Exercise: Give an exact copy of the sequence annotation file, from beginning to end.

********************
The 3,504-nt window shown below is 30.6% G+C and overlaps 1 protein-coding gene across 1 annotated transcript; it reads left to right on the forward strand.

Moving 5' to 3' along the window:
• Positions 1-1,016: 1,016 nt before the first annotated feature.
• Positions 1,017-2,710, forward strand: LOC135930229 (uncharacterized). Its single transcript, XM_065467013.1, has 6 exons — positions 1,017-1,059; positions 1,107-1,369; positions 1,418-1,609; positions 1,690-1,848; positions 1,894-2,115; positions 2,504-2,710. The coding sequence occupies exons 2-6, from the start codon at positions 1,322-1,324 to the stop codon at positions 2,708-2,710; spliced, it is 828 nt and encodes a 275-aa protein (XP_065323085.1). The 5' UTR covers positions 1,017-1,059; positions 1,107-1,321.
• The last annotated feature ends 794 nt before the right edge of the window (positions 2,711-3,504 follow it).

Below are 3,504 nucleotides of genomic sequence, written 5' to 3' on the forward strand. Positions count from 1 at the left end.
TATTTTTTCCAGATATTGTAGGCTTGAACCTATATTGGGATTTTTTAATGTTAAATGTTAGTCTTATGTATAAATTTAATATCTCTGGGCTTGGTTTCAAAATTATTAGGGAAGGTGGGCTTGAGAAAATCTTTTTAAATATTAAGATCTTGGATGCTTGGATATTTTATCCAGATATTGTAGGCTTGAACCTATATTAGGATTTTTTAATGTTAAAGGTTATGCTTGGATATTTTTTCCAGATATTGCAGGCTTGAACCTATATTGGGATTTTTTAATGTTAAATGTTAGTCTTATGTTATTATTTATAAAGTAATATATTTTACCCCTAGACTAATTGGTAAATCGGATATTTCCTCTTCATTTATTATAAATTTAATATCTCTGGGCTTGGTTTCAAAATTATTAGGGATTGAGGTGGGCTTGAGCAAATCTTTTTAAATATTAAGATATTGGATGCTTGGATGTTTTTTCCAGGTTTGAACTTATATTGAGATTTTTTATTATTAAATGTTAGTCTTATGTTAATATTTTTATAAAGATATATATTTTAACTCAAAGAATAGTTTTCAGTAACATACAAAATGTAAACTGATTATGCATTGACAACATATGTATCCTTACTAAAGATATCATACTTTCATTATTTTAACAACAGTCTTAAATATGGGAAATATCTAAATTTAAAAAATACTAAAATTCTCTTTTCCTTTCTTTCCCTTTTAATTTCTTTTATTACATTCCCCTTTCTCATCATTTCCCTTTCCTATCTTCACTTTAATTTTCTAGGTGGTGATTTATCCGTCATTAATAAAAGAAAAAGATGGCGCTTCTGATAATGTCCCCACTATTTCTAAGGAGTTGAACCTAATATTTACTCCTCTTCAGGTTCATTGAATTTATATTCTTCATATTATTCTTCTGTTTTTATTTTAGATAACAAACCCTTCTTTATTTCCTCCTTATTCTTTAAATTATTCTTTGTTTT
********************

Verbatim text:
The 3,504-nt window shown below is 30.6% G+C and overlaps 1 protein-coding gene across 1 annotated transcript; it reads left to right on the forward strand.

Moving 5' to 3' along the window:
• Positions 1-1,016: 1,016 nt before the first annotated feature.
• Positions 1,017-2,710, forward strand: LOC135930229 (uncharacterized). Its single transcript, XM_065467013.1, has 6 exons — positions 1,017-1,059; positions 1,107-1,369; positions 1,418-1,609; positions 1,690-1,848; positions 1,894-2,115; positions 2,504-2,710. The coding sequence occupies exons 2-6, from the start codon at positions 1,322-1,324 to the stop codon at positions 2,708-2,710; spliced, it is 828 nt and encodes a 275-aa protein (XP_065323085.1). The 5' UTR covers positions 1,017-1,059; positions 1,107-1,321.
• The last annotated feature ends 794 nt before the right edge of the window (positions 2,711-3,504 follow it).

Below are 3,504 nucleotides of genomic sequence, written 5' to 3' on the forward strand. Positions count from 1 at the left end.
TATTTTTTCCAGATATTGTAGGCTTGAACCTATATTGGGATTTTTTAATGTTAAATGTTAGTCTTATGTATAAATTTAATATCTCTGGGCTTGGTTTCAAAATTATTAGGGAAGGTGGGCTTGAGAAAATCTTTTTAAATATTAAGATCTTGGATGCTTGGATATTTTATCCAGATATTGTAGGCTTGAACCTATATTAGGATTTTTTAATGTTAAAGGTTATGCTTGGATATTTTTTCCAGATATTGCAGGCTTGAACCTATATTGGGATTTTTTAATGTTAAATGTTAGTCTTATGTTATTATTTATAAAGTAATATATTTTACCCCTAGACTAATTGGTAAATCGGATATTTCCTCTTCATTTATTATAAATTTAATATCTCTGGGCTTGGTTTCAAAATTATTAGGGATTGAGGTGGGCTTGAGCAAATCTTTTTAAATATTAAGATATTGGATGCTTGGATGTTTTTTCCAGGTTTGAACTTATATTGAGATTTTTTATTATTAAATGTTAGTCTTATGTTAATATTTTTATAAAGATATATATTTTAACTCAAAGAATAGTTTTCAGTAACATACAAAATGTAAACTGATTATGCATTGACAACATATGTATCCTTACTAAAGATATCATACTTTCATTATTTTAACAACAGTCTTAAATATGGGAAATATCTAAATTTAAAAAATACTAAAATTCTCTTTTCCTTTCTTTCCCTTTTAATTTCTTTTATTACATTCCCCTTTCTCATCATTTCCCTTTCCTATCTTCACTTTAATTTTCTAGGTGGTGATTTATCCGTCATTAATAAAAGAAAAAGATGGCGCTTCTGATAATGTCCCCACTATTTCTAAGGAGTTGAACCTAATATTTACTCCTCTTCAGGTTCATTGAATTTATATTCTTCATATTATTCTTCTGTTTTTATTTTAGATAACAAACCCTTCTTTATTTCCTCCTTATTCTTTAAATTATTCTTTGTTTT